Whitney Tilson’s email to investors discussing Gabriel Grego’s presentation and thoughts on Allergan’s stock price; Tesla in China; Lunch with a reader in Albuquerque.
1) Kudos to my friend and former student, Gabriel Grego of Quintessential Capital Management. He crushed it on the short side with his epic takedowns of Folli Follie and Aphria (APHA) at my shorting conferences last May and December, respectively.
ADW Capital’s 2020 letter: Long CDON, the future Amazon of the Nordics
ADW Capital Partners was up 119.2% for 2020, compared to a 13.77% gain for the S&P 500, an 11.17% increase for the Russell 2000, and an 8.62% return for the Russell 2000 Value Index. The fund reports an annualized return of 24.63% since its inception in 2005. Q4 2020 hedge fund letters, conferences and more Read More
He's also done great on the long side, pitching pharma company Allergan plc (NYSE:AGN) at $140 at the Sohn Hong Kong Investment Conference on May 30. Here is a link to his presentation, and here are his comments on the AbbVie Inc (NYSE:ABBV) deal announced yesterday:
We are pleased that our long thesis on Allergan, which we presented in Hong Kong three weeks ago, has just been validated by a $63 billion buyout by AbbVie. Congrats to QCM's investors and to the Sohn Conference Foundation, to which we have pledged 10% of our personal profit.
Allergan is a remarkable franchise and we are not surprised that AbbVie snatched it at what we believe was an attractive price, even after a generous 40% premium. Kudos to Allergan's management which, at last, made the right capital allocation decision.
I think that Allergan is worth more than the offer price – I would say at least $200 but probably more than that. The stock traded over $300 not so long ago, so for some shareholders the outcome is bittersweet. That said, I believe that shareholders overall will approve the deal for a few reasons:
1) The premium of 45% is generous;
2) Allergan's stock price has been languishing for a long time;
3) There is some (in our opinion unjustified) uncertainty on the future prospects of the company, especially regarding its Botox franchise; and
4) The deal is supported by AGN's management and shareholders have been supportive of management in far more controversial decisions such as the vote on the motion to separate the roles of CEO and Chairman. I would therefore expect them to be supportive in this decision, which is clearly in line with shareholders' interest.
We notice that Allergan's stock price shows a considerable spread vis-a-vis the bid price and therefore believe this could be a good merger arbitrage opportunity.
I think that AbbVie's shareholders do not understand the value that they just acquired. They believe that the situation is similar to Bristol-Myers Squibb's (BMY's) acquisition of Celgene, where BMY was acquiring a company where most of the free cash flow generation originated from a drug that was losing exclusivity soon. AbbVie investors probably fear that, similarly, sales from Botox may be drying up soon.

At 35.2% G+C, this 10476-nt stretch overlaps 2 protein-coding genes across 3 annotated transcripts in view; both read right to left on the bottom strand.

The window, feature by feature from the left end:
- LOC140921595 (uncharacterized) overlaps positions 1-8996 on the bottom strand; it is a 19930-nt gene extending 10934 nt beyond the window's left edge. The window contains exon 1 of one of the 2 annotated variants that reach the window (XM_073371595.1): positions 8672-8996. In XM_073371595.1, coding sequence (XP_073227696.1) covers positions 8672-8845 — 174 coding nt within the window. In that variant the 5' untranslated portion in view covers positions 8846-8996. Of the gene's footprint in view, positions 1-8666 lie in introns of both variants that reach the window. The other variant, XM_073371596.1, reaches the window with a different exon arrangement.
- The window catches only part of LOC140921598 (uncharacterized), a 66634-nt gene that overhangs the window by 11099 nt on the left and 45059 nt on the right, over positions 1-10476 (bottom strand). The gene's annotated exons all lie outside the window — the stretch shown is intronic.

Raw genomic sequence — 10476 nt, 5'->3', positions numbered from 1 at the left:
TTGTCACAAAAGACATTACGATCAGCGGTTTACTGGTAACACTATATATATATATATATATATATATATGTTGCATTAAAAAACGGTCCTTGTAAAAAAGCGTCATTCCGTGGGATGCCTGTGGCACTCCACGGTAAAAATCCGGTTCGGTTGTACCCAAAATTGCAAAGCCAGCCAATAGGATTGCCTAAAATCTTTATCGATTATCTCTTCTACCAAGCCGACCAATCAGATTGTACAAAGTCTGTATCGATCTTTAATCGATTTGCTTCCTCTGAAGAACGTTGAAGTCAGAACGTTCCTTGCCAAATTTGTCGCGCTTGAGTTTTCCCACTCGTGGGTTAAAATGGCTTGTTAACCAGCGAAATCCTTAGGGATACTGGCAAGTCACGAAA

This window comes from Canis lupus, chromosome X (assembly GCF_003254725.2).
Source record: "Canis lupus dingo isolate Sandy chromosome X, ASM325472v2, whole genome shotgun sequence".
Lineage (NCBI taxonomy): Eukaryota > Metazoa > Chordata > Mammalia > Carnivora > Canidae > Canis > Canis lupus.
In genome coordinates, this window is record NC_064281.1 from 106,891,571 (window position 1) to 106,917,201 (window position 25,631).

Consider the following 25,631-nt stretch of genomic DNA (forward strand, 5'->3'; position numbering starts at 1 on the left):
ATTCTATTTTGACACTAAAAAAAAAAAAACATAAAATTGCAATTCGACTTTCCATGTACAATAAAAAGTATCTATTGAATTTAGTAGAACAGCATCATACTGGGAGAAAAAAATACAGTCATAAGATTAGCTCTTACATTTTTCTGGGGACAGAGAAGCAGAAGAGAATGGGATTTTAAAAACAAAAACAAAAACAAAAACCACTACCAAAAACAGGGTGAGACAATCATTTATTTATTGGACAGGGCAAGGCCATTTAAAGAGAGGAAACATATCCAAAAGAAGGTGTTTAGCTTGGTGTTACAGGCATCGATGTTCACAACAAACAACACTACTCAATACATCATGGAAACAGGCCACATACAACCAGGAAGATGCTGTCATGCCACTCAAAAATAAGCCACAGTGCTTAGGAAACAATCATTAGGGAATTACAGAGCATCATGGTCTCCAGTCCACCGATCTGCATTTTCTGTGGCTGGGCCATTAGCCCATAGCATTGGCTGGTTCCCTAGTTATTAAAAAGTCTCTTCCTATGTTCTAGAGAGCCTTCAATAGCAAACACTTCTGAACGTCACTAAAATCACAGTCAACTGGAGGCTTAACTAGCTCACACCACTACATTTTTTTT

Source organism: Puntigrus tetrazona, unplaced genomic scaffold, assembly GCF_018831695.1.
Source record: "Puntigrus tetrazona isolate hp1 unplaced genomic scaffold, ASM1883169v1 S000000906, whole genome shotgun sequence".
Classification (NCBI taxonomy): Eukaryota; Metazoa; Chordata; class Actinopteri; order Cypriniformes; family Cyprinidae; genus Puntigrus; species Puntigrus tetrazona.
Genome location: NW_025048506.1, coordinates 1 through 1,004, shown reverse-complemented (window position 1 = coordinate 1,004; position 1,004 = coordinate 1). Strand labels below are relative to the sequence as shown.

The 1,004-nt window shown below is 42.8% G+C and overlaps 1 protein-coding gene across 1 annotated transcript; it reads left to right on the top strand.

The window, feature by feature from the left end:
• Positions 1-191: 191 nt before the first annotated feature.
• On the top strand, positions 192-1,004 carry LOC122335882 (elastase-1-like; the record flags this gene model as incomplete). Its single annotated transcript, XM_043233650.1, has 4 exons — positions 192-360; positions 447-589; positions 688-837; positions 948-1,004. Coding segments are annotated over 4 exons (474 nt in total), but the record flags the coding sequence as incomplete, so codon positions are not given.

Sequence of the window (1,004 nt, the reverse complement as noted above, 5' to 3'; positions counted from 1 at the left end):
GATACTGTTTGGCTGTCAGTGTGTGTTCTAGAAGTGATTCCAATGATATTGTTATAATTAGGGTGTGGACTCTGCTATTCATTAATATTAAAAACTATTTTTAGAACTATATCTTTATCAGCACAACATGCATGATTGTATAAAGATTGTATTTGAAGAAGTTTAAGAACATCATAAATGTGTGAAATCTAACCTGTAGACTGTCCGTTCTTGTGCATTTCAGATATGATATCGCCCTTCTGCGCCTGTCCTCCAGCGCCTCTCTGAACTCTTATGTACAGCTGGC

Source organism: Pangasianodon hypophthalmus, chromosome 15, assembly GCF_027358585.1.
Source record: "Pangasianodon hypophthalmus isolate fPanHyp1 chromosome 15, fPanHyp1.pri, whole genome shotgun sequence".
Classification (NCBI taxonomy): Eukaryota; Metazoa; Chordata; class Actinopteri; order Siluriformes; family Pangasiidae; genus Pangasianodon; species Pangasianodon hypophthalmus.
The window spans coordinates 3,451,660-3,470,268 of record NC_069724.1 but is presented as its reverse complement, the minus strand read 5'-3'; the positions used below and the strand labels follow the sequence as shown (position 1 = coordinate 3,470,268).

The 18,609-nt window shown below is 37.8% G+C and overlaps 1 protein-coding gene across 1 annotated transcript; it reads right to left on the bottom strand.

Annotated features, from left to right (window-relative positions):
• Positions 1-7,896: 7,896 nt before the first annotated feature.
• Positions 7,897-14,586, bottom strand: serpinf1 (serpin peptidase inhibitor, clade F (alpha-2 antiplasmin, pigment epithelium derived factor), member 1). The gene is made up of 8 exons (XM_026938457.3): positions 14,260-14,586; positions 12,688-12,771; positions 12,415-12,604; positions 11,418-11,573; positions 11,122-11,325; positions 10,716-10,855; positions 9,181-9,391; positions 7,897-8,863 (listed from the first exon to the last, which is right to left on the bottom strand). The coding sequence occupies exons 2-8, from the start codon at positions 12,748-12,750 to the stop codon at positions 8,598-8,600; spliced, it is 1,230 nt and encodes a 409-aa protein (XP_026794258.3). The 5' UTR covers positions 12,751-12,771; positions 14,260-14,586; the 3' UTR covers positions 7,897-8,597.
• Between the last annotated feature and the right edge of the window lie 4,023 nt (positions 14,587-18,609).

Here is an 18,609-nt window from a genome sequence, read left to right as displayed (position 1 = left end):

Based on the extensive due diligence we did, we believe that this is not true. AGN's cosmetic franchise is here to stay, so the acquisition makes sense for AbbVie's shareholders who will soon understand it as well.
2) My main thought as I read this article in yesterday's Wall Street Journal, After Struggling to Deliver in China, Carrefour Packs Its Bags, is how unlikely it is that the Chinese market will be the savior for Tesla (TSLA). Excerpt:
Carrefour, one of Europe's largest grocery retailers, is unloading most of its operations in China, where big-box retailers are struggling to keep up with nimble delivery providers that are winning over shoppers.
The move also marks the latest retreat by a Western company in China in the face of stiff competition from homegrown rivals.
Carrefour is selling an 80% stake in its China business, including more than 200 stores, to Nanjing-based retailer Suning Co. for about $700 million. The French company, once a dominant force in many Chinese cities, saw its sales in the market fall 5.9% to €4.1 billion ($4.67 billion) last year.
Western companies, lured by a once surging Chinese economy, often find the country brutally competitive and fraught with regulatory hurdles. McDonald's Corp., Hewlett-Packard Co. and Uber Technologies Inc. are among those that have pulled back or changed strategy in recent years.
While Tesla is the rare company that isn't being forced to do a joint venture with a local partner, there's little doubt in my mind that even if Tesla is able to compete straight up with the nearly 500 local electric-vehicle companies, it won't matter. Even if the Trump administration forces the Chinese to make some concessions to get the tariffs reduced/lifted, it's still a totally rigged market.
I think the most likely outcome is that the Chinese will simply steal Tesla's technology and never allow the company to ever make a meaningful profit...
3) In response to my June 18 e-mail that I was going to be in Albuquerque for the National Senior Games over the weekend, longtime reader Tim McCord reached out and we had a lovely meal at the classic Central Grill. Here's a picture of us...